Besides selling in the shop, they sell from their website, http://www.gspawn.com/ and on eBay, http://stores.ebay.com/Gold-and-Silver-Pawn-Shop .

Or should I say they're no more actors than are the alligator hunters in Swamp People ... LOL.


(Of course in my post above it should be "Las" Vegas, not "Los.")
I took a poll of about 50 antiques dealers that set up at my market and have set up here before and the majority felt that American Pickers in particular has made it harder and harder to buy at anything other than retail prices. Personally I have experienced several instances of people stating that they dont want to get screwed like the people do on American Pickers. This has most definitely had an effect on us.
Well, in my opnion, I do not think Pawn stars and American Pickers do any harm, what so ever. In my experience, it has actually been E-Bay that has caused the most trouble. For example, I was at a auction of a automotive dealership, who had been in business since the early 1920's, and there was a lot of older car parts in the back, which I had looked at, and could identify, as they were not maked as to what they were. Anyway, when these items were brought out, some guy was bidding on all thi stuff, and getting it. Well, he was talking about putting all this stuff on E-Bay, however, he had no idea as to what he bought. He was asking me if I knew what the stuff was for. Naturally, I knew, but I wouldn't tell him. I figured if he is going to act like Mr. big shot, then find out himself. I have sold things to people who say they are going to keep it, and they just put it on E-Bay right away anyhow. Then they don't list it correctly. It is the wrong year, and for the wrong application. So, I think E-Bay is the biggest problem. That has been my experience, anyway.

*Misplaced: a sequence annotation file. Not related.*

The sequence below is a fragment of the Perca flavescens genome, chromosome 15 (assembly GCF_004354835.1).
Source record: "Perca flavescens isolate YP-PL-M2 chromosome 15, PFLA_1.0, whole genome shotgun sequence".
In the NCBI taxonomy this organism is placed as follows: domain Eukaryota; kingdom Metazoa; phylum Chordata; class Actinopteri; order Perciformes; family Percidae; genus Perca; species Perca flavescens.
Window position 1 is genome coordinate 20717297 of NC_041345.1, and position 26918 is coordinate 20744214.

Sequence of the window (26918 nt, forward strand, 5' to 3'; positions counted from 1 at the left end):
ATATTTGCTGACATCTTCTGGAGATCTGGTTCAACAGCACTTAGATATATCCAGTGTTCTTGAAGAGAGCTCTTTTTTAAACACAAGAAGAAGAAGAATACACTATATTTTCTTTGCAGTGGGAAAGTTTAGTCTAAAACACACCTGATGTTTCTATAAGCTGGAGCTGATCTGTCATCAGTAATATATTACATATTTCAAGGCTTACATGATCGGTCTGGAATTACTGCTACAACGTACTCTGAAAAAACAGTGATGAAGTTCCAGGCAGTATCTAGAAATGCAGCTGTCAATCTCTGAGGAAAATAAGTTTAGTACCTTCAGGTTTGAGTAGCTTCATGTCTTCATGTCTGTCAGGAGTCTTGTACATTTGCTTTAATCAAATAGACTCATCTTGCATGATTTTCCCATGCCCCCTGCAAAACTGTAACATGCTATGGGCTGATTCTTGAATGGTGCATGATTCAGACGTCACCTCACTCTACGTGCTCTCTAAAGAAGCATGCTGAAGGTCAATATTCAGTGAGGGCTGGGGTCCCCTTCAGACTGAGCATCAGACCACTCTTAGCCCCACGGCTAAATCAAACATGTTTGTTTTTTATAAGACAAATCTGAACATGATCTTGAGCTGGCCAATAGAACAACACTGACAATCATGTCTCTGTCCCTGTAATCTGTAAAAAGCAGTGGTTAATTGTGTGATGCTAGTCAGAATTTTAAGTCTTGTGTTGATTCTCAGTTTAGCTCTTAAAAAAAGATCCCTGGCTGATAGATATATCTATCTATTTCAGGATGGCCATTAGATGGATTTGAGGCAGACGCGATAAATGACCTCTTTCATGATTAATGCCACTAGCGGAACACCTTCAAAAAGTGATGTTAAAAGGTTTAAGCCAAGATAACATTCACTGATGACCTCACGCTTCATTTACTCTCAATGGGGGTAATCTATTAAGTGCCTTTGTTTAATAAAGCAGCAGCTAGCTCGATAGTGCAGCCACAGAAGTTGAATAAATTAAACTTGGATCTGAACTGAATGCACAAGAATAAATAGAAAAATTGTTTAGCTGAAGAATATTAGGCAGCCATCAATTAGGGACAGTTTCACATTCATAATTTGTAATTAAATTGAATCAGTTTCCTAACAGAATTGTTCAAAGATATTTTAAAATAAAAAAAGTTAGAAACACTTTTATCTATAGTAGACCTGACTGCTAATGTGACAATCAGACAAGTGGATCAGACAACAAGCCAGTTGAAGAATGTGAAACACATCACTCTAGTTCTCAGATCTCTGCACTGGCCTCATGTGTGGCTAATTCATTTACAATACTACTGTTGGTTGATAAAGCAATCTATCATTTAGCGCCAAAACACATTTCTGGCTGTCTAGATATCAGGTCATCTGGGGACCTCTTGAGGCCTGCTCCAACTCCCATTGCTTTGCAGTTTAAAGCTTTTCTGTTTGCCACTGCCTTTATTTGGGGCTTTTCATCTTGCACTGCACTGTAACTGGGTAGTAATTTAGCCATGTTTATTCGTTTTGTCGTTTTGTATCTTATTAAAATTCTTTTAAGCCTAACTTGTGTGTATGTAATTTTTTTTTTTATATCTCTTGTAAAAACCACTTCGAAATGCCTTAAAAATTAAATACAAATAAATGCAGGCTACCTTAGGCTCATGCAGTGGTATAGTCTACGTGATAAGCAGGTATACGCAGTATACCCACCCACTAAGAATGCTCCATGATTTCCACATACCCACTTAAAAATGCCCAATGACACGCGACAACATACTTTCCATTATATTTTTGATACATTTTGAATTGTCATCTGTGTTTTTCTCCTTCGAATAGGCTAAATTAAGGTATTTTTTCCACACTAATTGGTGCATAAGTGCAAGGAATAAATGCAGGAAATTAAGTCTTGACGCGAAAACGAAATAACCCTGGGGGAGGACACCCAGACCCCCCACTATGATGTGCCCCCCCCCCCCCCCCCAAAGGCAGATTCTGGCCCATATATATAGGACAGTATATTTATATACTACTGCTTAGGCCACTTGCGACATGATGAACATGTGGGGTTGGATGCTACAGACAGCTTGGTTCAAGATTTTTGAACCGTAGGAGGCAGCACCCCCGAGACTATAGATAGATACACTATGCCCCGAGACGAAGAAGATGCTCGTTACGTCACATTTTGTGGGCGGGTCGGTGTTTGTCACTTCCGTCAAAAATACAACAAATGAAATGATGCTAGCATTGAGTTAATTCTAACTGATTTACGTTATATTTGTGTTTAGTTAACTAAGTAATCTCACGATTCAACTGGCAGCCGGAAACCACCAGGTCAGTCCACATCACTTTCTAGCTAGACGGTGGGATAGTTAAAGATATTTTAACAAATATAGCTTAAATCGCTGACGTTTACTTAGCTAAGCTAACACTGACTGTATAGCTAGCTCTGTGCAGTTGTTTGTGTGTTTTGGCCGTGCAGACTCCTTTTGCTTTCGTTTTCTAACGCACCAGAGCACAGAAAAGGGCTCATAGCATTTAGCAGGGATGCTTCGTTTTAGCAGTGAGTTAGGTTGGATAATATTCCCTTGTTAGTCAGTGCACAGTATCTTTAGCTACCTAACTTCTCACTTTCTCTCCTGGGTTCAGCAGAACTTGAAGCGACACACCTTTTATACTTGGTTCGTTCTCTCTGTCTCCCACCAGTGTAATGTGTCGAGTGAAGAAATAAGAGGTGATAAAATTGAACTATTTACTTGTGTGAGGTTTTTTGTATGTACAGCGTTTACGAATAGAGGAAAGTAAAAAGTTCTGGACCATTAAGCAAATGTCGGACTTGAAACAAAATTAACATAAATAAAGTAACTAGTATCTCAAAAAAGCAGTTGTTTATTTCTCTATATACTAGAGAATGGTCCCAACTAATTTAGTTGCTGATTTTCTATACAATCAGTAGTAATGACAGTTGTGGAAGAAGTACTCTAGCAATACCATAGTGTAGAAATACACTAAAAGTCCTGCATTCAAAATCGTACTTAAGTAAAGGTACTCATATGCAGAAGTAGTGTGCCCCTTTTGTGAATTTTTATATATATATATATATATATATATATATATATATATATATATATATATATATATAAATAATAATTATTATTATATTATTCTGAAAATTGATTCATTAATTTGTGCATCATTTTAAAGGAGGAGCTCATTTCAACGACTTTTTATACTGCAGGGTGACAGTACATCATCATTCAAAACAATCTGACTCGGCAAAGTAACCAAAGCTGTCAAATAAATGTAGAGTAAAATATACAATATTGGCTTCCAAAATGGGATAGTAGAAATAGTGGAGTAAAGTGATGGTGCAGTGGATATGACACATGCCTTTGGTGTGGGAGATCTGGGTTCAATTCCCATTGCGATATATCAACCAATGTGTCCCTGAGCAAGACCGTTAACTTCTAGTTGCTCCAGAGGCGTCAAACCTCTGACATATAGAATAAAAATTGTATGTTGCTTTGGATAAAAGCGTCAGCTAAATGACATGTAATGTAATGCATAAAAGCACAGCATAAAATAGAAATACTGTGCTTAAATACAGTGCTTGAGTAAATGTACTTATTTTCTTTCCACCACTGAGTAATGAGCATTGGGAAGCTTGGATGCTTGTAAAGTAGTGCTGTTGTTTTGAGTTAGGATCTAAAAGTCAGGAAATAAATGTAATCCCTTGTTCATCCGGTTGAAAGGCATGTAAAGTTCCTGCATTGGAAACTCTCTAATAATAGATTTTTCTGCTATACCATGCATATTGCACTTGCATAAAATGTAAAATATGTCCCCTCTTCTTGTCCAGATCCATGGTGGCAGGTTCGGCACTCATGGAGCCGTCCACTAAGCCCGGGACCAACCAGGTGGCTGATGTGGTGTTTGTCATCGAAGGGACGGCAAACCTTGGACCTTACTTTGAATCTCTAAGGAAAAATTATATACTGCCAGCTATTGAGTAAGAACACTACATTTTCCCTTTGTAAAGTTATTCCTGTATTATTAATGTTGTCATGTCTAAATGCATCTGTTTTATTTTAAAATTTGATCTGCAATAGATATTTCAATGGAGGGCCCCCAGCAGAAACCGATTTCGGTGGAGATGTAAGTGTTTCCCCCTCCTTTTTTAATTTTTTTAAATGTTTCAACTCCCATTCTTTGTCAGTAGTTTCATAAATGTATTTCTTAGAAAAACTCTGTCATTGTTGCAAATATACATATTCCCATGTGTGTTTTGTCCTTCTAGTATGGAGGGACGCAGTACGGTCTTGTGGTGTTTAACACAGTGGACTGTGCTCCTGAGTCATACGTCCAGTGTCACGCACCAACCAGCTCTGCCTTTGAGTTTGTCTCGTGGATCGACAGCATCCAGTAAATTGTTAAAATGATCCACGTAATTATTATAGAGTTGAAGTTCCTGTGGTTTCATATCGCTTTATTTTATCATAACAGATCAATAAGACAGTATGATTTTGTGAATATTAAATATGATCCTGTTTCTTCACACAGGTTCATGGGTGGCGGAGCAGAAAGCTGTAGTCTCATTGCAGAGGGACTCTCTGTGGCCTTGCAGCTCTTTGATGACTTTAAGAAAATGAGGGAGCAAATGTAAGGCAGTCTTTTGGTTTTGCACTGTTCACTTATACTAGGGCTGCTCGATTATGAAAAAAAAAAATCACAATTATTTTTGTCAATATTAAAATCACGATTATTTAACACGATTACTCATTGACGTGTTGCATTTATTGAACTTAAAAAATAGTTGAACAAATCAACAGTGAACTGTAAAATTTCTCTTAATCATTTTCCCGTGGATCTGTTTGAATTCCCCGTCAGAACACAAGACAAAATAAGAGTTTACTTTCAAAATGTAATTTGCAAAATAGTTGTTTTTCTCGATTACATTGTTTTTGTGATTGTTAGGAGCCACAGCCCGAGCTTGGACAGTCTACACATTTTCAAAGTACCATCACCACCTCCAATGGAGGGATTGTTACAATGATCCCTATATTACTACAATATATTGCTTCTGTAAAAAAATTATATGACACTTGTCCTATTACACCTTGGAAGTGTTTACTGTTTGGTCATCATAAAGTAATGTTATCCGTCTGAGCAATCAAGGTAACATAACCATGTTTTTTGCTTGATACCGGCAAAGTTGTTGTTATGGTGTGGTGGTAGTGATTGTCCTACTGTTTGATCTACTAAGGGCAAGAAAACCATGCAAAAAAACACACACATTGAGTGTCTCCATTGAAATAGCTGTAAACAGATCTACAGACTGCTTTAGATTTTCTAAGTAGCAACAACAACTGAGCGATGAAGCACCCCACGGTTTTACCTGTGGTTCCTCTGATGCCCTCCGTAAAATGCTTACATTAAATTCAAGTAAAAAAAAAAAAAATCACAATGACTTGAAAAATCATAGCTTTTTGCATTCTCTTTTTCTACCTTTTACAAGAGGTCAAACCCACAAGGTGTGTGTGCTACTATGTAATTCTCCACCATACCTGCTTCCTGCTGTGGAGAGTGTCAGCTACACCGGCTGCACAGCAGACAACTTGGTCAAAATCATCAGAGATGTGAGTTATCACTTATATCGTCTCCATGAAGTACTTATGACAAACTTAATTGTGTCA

I agree, Dan, that it is eBay that has leveled the playing field, so to speak. This has worked in favor of some and against others. But let me ask you a question: Whether a person is going to keep an item, or put it on eBay, why should it matter if you got the price you wanted for it?